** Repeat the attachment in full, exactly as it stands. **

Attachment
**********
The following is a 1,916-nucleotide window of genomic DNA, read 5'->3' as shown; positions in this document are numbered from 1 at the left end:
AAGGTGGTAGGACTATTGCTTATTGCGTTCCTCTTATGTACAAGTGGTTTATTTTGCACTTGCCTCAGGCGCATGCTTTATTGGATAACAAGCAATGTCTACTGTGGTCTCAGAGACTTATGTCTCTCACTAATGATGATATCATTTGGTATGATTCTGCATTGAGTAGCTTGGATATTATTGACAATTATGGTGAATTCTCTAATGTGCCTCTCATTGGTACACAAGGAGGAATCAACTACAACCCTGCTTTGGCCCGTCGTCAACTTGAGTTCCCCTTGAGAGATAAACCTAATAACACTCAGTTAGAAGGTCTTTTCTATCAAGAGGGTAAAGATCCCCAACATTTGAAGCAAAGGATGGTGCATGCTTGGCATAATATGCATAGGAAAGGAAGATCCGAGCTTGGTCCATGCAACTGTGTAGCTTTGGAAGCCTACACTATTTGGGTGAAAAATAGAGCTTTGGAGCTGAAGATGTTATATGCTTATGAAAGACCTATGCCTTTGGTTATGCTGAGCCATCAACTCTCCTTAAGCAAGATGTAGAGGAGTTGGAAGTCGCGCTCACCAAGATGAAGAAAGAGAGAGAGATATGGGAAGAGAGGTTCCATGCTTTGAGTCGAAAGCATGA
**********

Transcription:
The following is a 1,916-nucleotide window of genomic DNA, read 5'->3' as shown; positions in this document are numbered from 1 at the left end:
AAGGTGGTAGGACTATTGCTTATTGCGTTCCTCTTATGTACAAGTGGTTTATTTTGCACTTGCCTCAGGCGCATGCTTTATTGGATAACAAGCAATGTCTACTGTGGTCTCAGAGACTTATGTCTCTCACTAATGATGATATCATTTGGTATGATTCTGCATTGAGTAGCTTGGATATTATTGACAATTATGGTGAATTCTCTAATGTGCCTCTCATTGGTACACAAGGAGGAATCAACTACAACCCTGCTTTGGCCCGTCGTCAACTTGAGTTCCCCTTGAGAGATAAACCTAATAACACTCAGTTAGAAGGTCTTTTCTATCAAGAGGGTAAAGATCCCCAACATTTGAAGCAAAGGATGGTGCATGCTTGGCATAATATGCATAGGAAAGGAAGATCCGAGCTTGGTCCATGCAACTGTGTAGCTTTGGAAGCCTACACTATTTGGGTGAAAAATAGAGCTTTGGAGCTGAAGATGTTATATGCTTATGAAAGACCTATGCCTTTGGTTATGCTGAGCCATCAACTCTCCTTAAGCAAGATGTAGAGGAGTTGGAAGTCGCGCTCACCAAGATGAAGAAAGAGAGAGAGATATGGGAAGAGAGGTTCCATGCTTTGAGTCGAAAGCATGA